Although you’re probably plenty used to celebrating the new year each January 1, there’s actually no particular reason for that to be New Year’s Day.
From the perspective of shifting seasons and celestial events, there’s nothing very special about January 1 (although it does fall fairly close to the solstice). So, although we traditionally make New Year’s resolutions on that date, it’s not necessarily the best day for a fresh start.
As you reflect on your resolutions for this year, you might find they’ve fallen by the wayside over the past few months. But fear not—New Year’s isn’t the only time you can make a resolution! Here’s why you should make resolutions at any time of the year—and how to make ones that will stick.
When Is the Best Time for Resolutions?
We can thank Julius Caesar for giving us the modern New Year’s Day. While in power, Caesar decided to reform the Roman calendar, swapping the existing lunar-based calendar for a solar one. However, there wasn’t any particularly meaningful reason for him to start his new calendar in the middle of winter—it’s just kind of how his plan worked out. (That said, some sources do suggest he might have chosen January for New Year’s because it was named for Janus, the dual-faced Roman god of doors and gates.)
Many centuries later, the calendar still switches over every January 1. But for you, there might be a different time of year that feels more like a time of change.
For example, the arrival of spring marks a sort of “new year,” with new plants growing and new animals being born. Late August or early September can also have a new-year feel, since it’s when the new school year begins. Plus, let’s be real: It’s kind of hard to stick to difficult resolutions when you’re also navigating the cold and gray that usually marks winter in the Northern Hemisphere. Why not resolve to make changes at a time when the weather is a little more optimistic?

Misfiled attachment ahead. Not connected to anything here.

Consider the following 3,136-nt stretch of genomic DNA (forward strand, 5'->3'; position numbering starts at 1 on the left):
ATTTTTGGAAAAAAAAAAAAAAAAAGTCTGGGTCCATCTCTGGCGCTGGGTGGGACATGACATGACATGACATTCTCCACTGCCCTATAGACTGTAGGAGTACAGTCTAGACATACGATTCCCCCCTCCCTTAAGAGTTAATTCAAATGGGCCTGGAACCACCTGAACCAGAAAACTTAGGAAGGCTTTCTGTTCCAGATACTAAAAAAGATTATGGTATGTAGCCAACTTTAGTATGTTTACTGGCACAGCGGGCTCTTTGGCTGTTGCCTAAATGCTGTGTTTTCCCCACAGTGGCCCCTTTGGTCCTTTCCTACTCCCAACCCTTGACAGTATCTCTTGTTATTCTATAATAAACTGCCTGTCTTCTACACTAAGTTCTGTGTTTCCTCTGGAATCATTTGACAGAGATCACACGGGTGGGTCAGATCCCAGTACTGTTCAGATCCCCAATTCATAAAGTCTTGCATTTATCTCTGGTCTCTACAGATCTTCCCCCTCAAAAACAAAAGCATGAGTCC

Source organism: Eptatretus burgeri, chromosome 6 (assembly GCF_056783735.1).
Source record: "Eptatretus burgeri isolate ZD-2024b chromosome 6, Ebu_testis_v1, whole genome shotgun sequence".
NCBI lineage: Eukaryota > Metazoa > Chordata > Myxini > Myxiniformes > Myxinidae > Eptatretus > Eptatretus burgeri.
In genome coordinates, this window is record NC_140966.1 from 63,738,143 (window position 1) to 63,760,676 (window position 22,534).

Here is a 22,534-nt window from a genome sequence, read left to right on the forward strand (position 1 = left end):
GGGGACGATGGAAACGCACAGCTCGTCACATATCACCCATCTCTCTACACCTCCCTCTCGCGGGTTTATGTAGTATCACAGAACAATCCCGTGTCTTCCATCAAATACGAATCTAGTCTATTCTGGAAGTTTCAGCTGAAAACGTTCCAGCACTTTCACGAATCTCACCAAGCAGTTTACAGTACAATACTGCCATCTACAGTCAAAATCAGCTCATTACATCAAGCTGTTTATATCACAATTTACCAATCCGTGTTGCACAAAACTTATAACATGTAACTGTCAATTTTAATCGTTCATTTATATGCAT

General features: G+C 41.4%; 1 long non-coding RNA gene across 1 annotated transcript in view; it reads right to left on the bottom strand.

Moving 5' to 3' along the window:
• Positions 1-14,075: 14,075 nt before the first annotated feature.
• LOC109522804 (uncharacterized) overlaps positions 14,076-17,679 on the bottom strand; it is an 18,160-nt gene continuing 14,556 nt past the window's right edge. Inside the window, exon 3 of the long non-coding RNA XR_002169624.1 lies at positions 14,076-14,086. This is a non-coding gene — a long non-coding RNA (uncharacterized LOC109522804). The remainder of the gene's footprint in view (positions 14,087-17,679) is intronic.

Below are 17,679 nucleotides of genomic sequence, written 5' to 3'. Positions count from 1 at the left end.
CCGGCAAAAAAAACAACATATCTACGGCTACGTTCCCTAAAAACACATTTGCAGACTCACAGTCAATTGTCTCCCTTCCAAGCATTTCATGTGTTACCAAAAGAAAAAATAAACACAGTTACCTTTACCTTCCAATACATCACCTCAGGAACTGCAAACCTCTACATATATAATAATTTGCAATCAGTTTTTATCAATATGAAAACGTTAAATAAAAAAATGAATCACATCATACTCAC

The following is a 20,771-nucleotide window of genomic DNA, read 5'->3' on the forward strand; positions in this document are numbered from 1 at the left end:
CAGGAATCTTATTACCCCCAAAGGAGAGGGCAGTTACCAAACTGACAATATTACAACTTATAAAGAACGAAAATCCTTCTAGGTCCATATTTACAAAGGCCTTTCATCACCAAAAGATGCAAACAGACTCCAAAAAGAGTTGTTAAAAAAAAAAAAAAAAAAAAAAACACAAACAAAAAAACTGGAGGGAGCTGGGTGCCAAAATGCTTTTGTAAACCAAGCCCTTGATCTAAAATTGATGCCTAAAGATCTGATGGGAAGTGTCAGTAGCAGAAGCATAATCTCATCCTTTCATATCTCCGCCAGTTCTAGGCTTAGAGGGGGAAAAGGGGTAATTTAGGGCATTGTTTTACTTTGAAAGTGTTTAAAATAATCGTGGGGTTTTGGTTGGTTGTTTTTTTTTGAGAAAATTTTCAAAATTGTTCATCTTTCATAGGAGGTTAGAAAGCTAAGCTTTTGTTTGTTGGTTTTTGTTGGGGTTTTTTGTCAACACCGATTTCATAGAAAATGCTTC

Your birthday, of course, is another chance for a personal New Year’s celebration. But there might be another time of year or specific date that resonates even more with you as a time of change. It could be the date of a major event in your life, for example.
In short, the best time of year for a resolution isn’t New Year’s: It’s any time of the year that feels like the right time. You can make resolutions as often as you want or need to in a calendar year. The changing of seasons makes an excellent time for resolutions, but so does any date that feels right.
Making Resolutions You Can Keep
When you make your resolutions at a different time of the year, you can use the timing to sync with your goals and increase your chances of success.
With resolutions you can set at any time, you alleviate the pressure to set massive annual goals. Instead, think about setting smaller resolutions that are easier to complete. Starting with a small, almost-too-easy resolution will give you momentum. You’ll get an esteem boost each time you meet one of your smaller goals, and you can use this positive “snowball effect” to carry you through bigger, more challenging resolutions later on.
To get better results, try setting resolutions in the season you’re most likely to accomplish them. For example, you could make a “get outside more” resolution on the first day of summer. This lets you forge the new habit while it’s easy. By the time fall’s colder weather arrives, you’ll be so used to getting outside that it won’t be too hard to keep it up.
Finally, more times to make resolutions also means more chances to celebrate your successes! Celebrations and self-rewards always make it easier to keep going. Instead of waiting for December 31 to reward yourself for meeting your goals, you can set as many celebration dates as you want. Again, go with dates that feel significant to you, and ignore what the calendar actually says.
Everyone tackles goals and change differently, but we pretty much all have one thing in common: the struggle of sticking to New Year’s resolutions. According to one study, just 19 percent of people are able to keep up their resolutions for two full years. The issue might not be you, though—it might be the timing. So this year, give anytime resolutions a try and see what happens. A season of renewal, spring might be the perfect time to start, so why not set a few new goals now?